- Canon 1100D vs Nikon D1
- Canon 1D X Mark II vs Canon 5D Mark IV
- Canon 40D vs Nikon D1
- Canon 50D vs Canon 5D Mark IV
- Canon 5D Mark IV vs Canon SX410
- Canon 5D Mark IV vs Nikon Z7
- Canon 5D Mark IV vs Panasonic FZ100
- Canon Rebel vs Nikon D1
- Fujifilm X-E2 vs Nikon D1
- Fujifilm X-T10 vs Nikon D1
- Nikon D1 vs Sony A7S II
- Nikon D1 vs Sony RX1
Specifications: Canon 5D Mark IV vs Nikon D1
Below is a side-by-side comparison of the specs of the two cameras to facilitate a quick review of their differences and common features.
|Camera Model||Canon 5D Mark IV||Nikon D1|
|Camera Type||Digital single lens reflex||Digital single lens reflex|
|Camera Lens||Canon EF mount lenses||Nikon F mount lenses|
|Launch Date||August 2016||June 1999|
|Launch Price||USD 3,499||USD 5,499|
|Sensor Specs||Canon 5D Mark IV||Nikon D1|
|Sensor Format||Full Frame Sensor||APS-C Sensor|
|Sensor Size||36.0 x 24.0 mm||23.7 x 15.6 mm|
|Sensor Area||864 mm2||369.72 mm2|
|Sensor Diagonal||43.3 mm||28.4 mm|
|Sensor Resolution||30.1 Megapixels||2.6 Megapixels|
|Image Resolution||6720 x 4480 pixels||2000 x 1312 pixels|
|Pixel Pitch||5.36 μm||11.93 μm|
|Pixel Density||3.48 MP/cm2||0.71 MP/cm2|
|Moiré control||Anti-Alias filter||Anti-Alias filter|
|Movie Capability||4K/30p Video||no Video|
|ISO Setting||100 - 32,000 ISO||200 - 1,600 ISO|
|ISO Boost||50 - 102,400 ISO||200 - 6,400 ISO|
|DXO Sensor Quality (score)||91||..|
|DXO Color Depth (bits)||24.8||..|
|DXO Dynamic Range (EV)||13.6||..|
|DXO Low Light (ISO)||2995||..|
|Screen Specs||Canon 5D Mark IV||Nikon D1|
|Viewfinder Type||Optical viewfinder||Optical viewfinder|
|Viewfinder Field of View||100%||96%|
|Top-Level Screen||Control Panel||Control Panel|
|LCD Framing||Live View|
|Rear LCD Size||3.2inch||2.0inch|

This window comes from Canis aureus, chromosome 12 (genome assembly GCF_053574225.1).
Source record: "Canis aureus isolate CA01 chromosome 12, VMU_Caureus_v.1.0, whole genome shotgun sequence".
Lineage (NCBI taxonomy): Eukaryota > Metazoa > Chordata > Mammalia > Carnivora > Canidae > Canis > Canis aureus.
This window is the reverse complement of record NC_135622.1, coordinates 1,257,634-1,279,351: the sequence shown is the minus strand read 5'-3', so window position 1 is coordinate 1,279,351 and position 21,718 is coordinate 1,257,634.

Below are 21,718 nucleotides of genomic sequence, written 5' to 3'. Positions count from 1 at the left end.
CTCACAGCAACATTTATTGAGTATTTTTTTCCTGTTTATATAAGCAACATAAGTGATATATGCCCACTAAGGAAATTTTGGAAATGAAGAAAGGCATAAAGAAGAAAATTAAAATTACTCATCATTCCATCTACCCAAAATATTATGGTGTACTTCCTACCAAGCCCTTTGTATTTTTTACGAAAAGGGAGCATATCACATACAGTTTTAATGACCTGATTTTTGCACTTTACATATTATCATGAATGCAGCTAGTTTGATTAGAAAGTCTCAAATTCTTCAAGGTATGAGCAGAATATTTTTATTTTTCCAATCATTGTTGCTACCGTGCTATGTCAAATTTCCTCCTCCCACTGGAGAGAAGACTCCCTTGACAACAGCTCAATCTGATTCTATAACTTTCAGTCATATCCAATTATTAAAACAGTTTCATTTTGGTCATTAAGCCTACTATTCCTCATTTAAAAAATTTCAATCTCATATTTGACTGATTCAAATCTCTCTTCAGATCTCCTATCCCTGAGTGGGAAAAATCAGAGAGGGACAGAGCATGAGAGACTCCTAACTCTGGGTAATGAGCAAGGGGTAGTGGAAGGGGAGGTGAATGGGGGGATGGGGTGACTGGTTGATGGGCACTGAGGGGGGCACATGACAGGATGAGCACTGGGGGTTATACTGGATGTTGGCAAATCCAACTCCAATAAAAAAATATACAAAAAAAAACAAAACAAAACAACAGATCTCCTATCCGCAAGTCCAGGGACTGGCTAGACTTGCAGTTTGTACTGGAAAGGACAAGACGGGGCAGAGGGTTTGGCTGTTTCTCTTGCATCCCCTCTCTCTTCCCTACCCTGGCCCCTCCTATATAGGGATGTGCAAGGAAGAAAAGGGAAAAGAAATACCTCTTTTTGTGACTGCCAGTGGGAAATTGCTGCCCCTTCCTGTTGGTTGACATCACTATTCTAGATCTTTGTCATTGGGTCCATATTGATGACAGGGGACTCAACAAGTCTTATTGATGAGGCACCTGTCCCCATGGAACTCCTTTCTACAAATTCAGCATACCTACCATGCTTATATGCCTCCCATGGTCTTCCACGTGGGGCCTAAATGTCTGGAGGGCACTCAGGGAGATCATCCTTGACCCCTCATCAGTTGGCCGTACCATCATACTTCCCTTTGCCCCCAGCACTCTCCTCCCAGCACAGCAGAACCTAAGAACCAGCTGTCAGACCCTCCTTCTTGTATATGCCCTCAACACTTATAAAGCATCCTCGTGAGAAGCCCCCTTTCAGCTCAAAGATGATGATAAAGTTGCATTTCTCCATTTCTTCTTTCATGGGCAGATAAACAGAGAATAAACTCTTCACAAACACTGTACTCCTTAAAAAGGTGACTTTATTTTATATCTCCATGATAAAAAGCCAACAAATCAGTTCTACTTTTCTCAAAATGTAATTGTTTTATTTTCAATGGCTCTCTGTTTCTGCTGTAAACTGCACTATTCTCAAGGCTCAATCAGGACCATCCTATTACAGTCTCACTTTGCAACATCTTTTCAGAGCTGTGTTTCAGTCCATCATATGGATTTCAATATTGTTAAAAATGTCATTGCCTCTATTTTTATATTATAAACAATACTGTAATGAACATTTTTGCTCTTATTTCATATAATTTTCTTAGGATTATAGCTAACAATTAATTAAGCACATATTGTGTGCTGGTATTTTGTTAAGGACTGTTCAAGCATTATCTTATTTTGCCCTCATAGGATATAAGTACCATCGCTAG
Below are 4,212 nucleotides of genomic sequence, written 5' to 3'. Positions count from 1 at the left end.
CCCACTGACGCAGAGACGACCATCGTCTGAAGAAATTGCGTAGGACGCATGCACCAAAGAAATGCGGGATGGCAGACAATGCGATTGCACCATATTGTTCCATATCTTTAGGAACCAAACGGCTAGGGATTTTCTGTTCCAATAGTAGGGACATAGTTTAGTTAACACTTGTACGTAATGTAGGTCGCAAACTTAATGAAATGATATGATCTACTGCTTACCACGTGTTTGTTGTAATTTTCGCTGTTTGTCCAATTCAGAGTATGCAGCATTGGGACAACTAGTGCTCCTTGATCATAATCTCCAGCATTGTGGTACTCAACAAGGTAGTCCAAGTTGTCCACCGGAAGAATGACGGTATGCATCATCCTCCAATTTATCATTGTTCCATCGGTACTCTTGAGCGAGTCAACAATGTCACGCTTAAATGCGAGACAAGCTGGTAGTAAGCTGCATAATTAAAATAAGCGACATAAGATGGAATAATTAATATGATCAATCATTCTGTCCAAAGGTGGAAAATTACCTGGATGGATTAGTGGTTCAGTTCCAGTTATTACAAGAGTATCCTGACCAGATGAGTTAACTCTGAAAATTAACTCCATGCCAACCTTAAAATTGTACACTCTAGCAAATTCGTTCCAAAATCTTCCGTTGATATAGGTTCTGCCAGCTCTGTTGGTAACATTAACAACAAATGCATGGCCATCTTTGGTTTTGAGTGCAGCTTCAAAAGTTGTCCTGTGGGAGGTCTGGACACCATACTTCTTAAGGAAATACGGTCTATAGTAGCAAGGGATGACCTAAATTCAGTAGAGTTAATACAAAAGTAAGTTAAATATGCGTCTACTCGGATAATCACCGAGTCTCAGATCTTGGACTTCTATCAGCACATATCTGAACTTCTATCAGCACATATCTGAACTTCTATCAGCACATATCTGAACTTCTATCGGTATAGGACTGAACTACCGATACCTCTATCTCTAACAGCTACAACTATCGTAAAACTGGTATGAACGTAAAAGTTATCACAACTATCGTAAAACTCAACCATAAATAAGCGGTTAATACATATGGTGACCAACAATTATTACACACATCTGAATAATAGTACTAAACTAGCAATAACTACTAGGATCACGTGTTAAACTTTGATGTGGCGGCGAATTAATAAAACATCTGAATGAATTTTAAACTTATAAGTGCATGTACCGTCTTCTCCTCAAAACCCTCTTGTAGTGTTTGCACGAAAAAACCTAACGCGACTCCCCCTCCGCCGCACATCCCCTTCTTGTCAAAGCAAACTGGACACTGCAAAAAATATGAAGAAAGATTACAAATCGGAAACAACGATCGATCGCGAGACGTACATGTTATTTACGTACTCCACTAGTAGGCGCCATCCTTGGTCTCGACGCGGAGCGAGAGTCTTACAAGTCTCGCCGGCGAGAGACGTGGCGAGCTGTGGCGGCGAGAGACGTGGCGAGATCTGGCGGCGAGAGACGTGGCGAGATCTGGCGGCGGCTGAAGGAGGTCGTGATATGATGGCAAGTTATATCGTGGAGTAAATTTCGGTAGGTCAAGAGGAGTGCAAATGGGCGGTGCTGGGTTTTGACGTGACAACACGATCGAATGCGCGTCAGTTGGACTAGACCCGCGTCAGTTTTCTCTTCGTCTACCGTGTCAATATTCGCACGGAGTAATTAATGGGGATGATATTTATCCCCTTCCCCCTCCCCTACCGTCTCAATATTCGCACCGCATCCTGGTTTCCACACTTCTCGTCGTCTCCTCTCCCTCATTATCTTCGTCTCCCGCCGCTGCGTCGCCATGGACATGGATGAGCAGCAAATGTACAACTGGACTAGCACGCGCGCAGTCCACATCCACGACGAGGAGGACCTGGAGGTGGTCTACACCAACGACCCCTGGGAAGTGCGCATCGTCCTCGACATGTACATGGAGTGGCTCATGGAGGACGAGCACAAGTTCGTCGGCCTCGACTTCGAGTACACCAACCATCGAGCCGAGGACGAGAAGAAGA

|LCD Resolution||1620k dots||120k dots|
|LCD Attachment||Fixed screen||Fixed screen|
|Touch Input||Touchscreen||no Touchscreen|
|Shooting Specs||Canon 5D Mark IV||Nikon D1|
|Focus System||Phase-detect AF||Phase-detect AF|
|Continuous Shooting||7 shutter flaps/s||1.5 shutter flaps/s|
|Time-Lapse Photography||Intervalometer built-in||no Intervalometer|
|Fill Flash||no On-Board Flash||no On-Board Flash|
|Storage Medium||CF or SDXC cards||CF cards|
|Second Storage Option||Dual card slots||Single card slot|
|Connectivity Specs||Canon 5D Mark IV||Nikon D1|
|Studio Flash||PC Sync socket||PC Sync socket|
|USB Connector||USB 3.0||Firewire|
|HDMI Port||mini HDMI||no HDMI|
|Microphone Port||External MIC port||no MIC socket|
|Headphone Socket||Headphone port||no Headphone port|
|Wifi Support||Wifi built-in||no Wifi|
|Near-Field Communication||NFC built-in||no NFC|
|Geotagging||GPS built-in||no internal GPS|
|Body Specs||Canon 5D Mark IV||Nikon D1|
|Environmental Sealing||Weathersealed body||Weathersealed body|
151 x 116 x 76 mm
(5.9 x 4.6 x 3.0 in)
157 x 153 x 85 mm
(6.2 x 6.0 x 3.3 in)
|Camera Weight||890 g (31.4 oz)||1100 g (38.8 oz)|